As far as the specialised market is concerned, Isuzu Trucks continues to maintain a high level of activity in the tipper business and dominates in the compactor business as well,” explained Uren.
“For Isuzu, Africa is a huge market opportunity. Around the world Isuzu does well, but Africa needs a lot more work to entrench the product. We have established a good customer base in neighbouring territories and in 2015 we exported more vehicles there than we had done in the last five years.
“Isuzu Trucks footprint in Africa is expanding, especially at the assembly facilities in Egypt, Kenya and South Africa”
Generally, Isuzu Trucks footprint in Africa is expanding, especially at the assembly facilities in Egypt, Kenya and South Africa. Isuzu Motors Limited Japan sold more than 20 000 new trucks into Africa last year and it is anticipated that this number will grow considerably in the next five years,” said Uren.
The increase in market share and the expansion of the variants in the Isuzu Trucks range have brought a new dimension to the support structure for the product. The parts and service backup has been simplified with the introduction of common components that fit the range of vehicles.
There are only four engine derivatives and four transmission models used in the entire range. Also, common components have been incorporated in the cab design, simplifying the replacement of body parts.
“Looking ahead, we have not changed the game plan but require mastering the plan to build on the base that has been set to support the client, from body building, parts and service, and warranties.
“Our results are there but we require extending the journey further…”
For this purpose we have a component replacement exchange programme in place called “ISUZU DRIVETRAIN” for dealers to utilise. The product range will not undergo any major changes, except for some minor cosmetic adjustments, so the emphasis will be on extending the value of the brand ‘For the Long Run’,” concluded Craig Uren.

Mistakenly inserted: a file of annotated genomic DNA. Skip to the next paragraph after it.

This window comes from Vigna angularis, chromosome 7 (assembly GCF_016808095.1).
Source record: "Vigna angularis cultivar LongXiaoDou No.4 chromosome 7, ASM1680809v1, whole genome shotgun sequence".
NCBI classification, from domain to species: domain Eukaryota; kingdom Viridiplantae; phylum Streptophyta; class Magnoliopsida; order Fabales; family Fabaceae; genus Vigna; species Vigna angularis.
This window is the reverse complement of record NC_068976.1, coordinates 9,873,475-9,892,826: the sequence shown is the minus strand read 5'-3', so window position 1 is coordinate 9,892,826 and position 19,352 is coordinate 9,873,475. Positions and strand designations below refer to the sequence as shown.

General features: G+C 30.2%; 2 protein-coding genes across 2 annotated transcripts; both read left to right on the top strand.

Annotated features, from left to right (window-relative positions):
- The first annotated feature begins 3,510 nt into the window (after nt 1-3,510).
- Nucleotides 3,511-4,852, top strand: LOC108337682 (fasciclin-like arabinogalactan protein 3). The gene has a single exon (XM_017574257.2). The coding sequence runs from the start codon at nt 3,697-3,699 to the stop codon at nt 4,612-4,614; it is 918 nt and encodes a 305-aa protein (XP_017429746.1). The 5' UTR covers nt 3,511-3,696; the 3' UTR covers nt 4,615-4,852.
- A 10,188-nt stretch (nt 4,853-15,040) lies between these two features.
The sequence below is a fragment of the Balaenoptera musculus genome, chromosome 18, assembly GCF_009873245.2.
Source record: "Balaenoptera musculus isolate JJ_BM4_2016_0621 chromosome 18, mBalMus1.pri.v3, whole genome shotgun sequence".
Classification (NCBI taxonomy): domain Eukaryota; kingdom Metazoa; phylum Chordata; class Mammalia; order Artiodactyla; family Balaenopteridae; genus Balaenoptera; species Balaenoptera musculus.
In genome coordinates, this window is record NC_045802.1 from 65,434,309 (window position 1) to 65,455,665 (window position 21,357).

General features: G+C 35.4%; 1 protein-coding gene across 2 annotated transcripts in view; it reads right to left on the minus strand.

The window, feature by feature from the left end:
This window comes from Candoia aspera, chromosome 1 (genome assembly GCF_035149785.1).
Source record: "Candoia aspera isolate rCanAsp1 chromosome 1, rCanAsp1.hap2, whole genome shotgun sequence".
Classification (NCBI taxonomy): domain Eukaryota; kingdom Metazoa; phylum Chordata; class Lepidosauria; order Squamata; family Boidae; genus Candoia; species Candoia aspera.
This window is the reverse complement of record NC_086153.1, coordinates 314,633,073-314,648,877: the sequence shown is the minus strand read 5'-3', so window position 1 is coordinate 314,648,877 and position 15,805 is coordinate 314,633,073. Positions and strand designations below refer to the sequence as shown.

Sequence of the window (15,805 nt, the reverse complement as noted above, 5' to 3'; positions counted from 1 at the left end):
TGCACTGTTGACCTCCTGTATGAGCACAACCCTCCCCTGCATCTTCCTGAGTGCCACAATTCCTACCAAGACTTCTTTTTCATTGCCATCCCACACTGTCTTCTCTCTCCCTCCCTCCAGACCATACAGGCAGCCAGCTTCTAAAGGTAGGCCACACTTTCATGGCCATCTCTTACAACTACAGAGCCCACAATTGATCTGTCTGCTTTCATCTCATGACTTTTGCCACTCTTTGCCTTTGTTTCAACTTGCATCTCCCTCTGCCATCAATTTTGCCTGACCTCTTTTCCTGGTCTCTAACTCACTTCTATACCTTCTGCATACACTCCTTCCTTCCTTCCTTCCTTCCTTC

In 2015, Isuzu Trucks achieved another milestone in the next phase of their Southern Africa strategy when they moved from a commercial OEM to an entrepreneurial-type business entity on acquiring a 100% stake in two Port Elizabeth-based entities, Kanu Commercial Body Construction (Pty) Ltd and Automotive Chassis Technologies (ACT).
These acquisitions will enable ITSA to initiate and build products according to client specification, enabling them to have a more integrated relationship with current and future customers in the life cycle of their trucks.
“The acquisition complements our growth strategy as we believe that Kanu and ACT will definitely enhance our business structure. The move to acquire these entities will centralise the process of buying our trucks, where everything will be processed from one central point of contact,” said Craig Uren, chief operating officer of Isuzu Truck South Africa.
“The next few years will be even better for us as the platform we have created with the new strategies in the pipeline, which is one of consolidation and enhancement.
We can now focus on people skills development and concentrate on attaining leadership in aftermarket support factors for Southern Africa. Isuzu Trucks will also expand its footprint in the sub-Saharan African market,” concluded Uren.